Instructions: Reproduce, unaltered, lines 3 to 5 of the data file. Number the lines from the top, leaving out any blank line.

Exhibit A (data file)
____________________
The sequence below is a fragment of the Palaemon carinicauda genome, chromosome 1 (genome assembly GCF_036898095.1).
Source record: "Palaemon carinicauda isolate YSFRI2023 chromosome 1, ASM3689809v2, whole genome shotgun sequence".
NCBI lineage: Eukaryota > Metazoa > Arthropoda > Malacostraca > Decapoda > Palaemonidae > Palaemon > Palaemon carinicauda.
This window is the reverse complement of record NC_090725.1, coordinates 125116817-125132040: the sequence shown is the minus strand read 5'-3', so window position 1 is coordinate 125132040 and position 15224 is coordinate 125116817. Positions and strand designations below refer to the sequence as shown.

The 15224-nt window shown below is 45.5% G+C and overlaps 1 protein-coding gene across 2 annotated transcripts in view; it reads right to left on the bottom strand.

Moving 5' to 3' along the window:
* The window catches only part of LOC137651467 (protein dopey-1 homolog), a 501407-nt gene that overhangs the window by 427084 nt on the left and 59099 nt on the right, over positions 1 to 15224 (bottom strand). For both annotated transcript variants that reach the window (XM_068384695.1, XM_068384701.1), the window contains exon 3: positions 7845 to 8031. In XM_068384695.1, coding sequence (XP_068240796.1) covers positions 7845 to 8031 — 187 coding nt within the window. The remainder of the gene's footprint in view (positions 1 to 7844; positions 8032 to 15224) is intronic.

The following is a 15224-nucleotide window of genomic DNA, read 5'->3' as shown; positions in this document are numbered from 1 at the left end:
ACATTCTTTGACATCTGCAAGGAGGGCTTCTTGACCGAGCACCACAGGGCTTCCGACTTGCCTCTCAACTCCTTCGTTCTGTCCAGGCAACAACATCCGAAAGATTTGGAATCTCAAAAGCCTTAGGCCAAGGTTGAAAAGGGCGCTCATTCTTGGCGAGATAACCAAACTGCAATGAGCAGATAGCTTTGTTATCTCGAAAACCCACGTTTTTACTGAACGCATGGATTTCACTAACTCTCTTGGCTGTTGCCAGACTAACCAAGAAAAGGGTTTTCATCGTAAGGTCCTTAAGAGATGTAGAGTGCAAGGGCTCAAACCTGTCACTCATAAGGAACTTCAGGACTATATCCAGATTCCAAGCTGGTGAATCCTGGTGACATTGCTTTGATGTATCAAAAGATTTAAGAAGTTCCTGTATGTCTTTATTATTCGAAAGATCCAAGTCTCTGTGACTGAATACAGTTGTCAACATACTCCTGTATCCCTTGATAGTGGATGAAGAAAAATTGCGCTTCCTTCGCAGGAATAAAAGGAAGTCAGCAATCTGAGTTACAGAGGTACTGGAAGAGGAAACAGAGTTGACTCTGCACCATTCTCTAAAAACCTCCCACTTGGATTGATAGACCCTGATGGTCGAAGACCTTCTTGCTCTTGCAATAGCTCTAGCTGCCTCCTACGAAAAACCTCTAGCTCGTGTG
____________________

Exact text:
NCBI lineage: Eukaryota > Metazoa > Arthropoda > Malacostraca > Decapoda > Palaemonidae > Palaemon > Palaemon carinicauda.
This window is the reverse complement of record NC_090725.1, coordinates 125116817-125132040: the sequence shown is the minus strand read 5'-3', so window position 1 is coordinate 125132040 and position 15224 is coordinate 125116817. Positions and strand designations below refer to the sequence as shown.

The 15224-nt window shown below is 45.5% G+C and overlaps 1 protein-coding gene across 2 annotated transcripts in view; it reads right to left on the bottom strand.